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Equipment prep keeps us busy

Plenty of jobs to keep us busy until spring planting hits full stride.

So, what have we been up to?

Until this week, we had been working in the shop, continuing to prep planters and other equipment. On the Kinze planter we went through and changed a bunch of parts. We replaced all the bushings on the closing wheel assemblies. We replaced the opening blades as well as the inside and outside scrapers.

When the planter was new, we thought it was the right thing to do to put the RID (reduced inner diameter) tires on the gauge wheels. Since that time it has been proven otherwise. About a third of the rubber tires were worn out and cracked, and we made the change this year. We replaced them with the three-inch wide wheels in order to keep the wheels within the trash wiper path.

The electric drives and seed meters were also sent off to be checked. We spent a lot more on this planter than we planned, probably upwards of $250 to $300 per row. We still need to check the depth setting and center the closing wheels when we get to the field.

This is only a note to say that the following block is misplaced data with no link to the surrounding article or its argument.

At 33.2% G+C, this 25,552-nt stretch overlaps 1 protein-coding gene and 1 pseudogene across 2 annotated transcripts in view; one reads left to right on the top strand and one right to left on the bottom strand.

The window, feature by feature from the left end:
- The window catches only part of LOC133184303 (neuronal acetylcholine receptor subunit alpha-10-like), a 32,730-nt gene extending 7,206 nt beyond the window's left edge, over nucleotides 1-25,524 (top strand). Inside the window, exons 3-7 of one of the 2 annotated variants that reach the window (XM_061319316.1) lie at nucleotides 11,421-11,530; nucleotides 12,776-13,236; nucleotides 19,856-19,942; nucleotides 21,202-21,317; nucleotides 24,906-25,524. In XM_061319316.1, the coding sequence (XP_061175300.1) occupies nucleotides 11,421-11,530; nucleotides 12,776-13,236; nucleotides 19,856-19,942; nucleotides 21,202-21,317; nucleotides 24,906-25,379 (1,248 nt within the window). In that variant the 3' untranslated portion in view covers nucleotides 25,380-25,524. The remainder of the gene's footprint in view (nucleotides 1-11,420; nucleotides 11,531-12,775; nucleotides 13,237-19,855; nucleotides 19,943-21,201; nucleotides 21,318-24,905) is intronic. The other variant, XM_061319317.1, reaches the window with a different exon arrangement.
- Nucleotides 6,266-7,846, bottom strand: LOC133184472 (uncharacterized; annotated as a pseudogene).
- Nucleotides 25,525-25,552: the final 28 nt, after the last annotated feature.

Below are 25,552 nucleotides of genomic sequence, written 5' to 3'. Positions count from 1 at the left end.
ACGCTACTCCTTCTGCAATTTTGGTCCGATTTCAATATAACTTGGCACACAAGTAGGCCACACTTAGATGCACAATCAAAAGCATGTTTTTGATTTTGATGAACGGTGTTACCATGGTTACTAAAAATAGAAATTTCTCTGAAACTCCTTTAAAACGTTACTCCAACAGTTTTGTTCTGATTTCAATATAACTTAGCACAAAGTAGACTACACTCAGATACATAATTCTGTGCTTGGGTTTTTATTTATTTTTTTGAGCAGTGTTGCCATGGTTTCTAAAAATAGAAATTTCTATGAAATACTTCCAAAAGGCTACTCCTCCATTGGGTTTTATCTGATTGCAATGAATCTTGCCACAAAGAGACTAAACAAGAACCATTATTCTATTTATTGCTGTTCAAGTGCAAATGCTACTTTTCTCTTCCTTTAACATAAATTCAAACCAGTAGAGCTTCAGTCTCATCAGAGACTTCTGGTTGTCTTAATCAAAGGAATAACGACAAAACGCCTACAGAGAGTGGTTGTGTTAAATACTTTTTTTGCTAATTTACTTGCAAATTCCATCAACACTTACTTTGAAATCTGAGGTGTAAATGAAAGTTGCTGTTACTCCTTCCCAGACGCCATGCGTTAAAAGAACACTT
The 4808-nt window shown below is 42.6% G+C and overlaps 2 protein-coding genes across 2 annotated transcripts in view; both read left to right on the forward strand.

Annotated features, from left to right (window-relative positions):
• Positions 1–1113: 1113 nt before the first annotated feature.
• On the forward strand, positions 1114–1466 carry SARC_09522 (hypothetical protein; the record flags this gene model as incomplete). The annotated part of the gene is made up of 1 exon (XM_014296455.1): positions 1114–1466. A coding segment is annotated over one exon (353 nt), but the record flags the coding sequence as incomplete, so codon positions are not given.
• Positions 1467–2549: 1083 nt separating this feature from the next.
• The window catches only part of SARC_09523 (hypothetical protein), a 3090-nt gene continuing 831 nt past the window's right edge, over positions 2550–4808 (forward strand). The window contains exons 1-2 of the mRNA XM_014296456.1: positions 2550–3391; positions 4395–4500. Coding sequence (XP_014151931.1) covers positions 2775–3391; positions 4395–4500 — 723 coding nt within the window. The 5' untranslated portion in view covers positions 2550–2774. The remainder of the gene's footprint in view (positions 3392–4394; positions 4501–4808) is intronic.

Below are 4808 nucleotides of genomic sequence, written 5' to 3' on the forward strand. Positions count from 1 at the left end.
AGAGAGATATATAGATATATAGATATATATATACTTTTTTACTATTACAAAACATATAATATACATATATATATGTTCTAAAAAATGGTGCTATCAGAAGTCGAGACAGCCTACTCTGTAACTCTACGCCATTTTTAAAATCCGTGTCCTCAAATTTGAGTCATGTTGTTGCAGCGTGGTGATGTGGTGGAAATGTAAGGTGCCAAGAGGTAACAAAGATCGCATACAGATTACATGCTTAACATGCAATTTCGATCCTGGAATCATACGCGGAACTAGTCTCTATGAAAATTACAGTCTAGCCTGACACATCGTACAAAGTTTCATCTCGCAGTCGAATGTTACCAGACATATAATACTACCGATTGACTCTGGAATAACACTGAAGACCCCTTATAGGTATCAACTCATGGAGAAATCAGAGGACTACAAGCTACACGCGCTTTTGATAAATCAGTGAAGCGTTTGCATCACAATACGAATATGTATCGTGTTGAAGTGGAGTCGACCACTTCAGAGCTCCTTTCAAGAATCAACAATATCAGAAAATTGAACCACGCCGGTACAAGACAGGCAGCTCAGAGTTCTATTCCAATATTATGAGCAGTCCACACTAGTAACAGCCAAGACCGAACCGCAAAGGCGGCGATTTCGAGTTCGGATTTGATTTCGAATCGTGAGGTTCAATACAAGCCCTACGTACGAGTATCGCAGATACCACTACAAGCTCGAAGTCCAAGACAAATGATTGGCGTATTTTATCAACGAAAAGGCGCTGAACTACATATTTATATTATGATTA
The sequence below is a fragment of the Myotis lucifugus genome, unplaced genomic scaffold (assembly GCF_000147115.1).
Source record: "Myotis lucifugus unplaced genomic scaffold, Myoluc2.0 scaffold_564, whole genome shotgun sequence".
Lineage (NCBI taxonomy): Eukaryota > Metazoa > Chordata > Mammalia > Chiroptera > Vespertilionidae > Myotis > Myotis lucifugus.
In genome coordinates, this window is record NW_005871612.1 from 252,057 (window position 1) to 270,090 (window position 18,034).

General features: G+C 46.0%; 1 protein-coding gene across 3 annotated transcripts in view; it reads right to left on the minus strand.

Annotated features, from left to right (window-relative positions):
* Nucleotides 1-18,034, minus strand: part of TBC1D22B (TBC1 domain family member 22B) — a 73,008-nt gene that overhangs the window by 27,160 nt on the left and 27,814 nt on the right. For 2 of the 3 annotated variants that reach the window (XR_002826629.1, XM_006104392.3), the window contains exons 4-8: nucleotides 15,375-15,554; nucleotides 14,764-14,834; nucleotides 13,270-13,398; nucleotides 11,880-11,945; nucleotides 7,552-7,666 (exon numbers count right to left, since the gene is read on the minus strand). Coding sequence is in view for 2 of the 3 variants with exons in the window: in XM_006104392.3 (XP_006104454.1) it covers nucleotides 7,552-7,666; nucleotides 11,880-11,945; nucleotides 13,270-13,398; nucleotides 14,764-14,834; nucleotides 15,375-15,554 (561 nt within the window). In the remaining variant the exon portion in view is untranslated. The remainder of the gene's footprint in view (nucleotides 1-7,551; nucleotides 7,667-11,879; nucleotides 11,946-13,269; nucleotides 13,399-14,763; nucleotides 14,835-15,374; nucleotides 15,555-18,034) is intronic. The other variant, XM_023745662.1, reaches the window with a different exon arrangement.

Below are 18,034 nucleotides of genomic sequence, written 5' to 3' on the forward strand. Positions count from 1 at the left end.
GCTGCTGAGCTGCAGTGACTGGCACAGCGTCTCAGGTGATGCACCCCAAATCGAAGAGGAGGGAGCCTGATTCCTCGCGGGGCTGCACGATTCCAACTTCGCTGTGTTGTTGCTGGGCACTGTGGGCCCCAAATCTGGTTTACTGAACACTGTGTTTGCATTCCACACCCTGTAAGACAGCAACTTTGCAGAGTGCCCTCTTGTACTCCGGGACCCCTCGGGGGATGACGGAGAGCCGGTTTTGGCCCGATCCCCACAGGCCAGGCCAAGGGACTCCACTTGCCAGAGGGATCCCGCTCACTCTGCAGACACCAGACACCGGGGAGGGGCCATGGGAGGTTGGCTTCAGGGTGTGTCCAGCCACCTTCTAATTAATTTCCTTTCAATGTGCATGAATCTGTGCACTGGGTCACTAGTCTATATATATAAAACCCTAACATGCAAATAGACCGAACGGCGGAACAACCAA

Saturday, workday

It is the time of year when Saturday once again becomes a workday. Last Saturday we finally had time to install the new-to-us track undercarriage on the manure spreader. It actually went together pretty well.

About a month ago we had pulled one of the axles out and took measurements so that the welding shop could manufacture a custom axle insert to merge the old with the new. I don’t want to know what that cost, but I’m sure it’s less than all new! We haven’t used it in the field yet, but so far it was worth the upgrade as the new carriage has more flexibility and doesn’t rattle everything when you travel down the road. The old undercarriage was one of the early Kinze systems which had long seen better days.

Getting outside

This week we were finally able to get outside for a couple of days! We had an irrigation power supply wire that we had to replace, as well as replacing our underground dog fence. (If you remember a couple years ago about this time I posted a picture of a Quadtrac pulling a little wire plow. Well the boot on the plow was 18 inches deep, but the wire only installed 8-12 inches deep. You know, right there in the chisel plow depth zone.)

This time we trenched the wires in and put the kids to work making sure we didn’t hit any tile or lay the wire on top of any sharp rocks. They also bedded the wire down as to make sure it stayed at the bottom of the trench.

I have a feeling we will find some more tasks for them in the coming days!

The opinions of the author are not necessarily those of Farm Futures or Farm Progress. 

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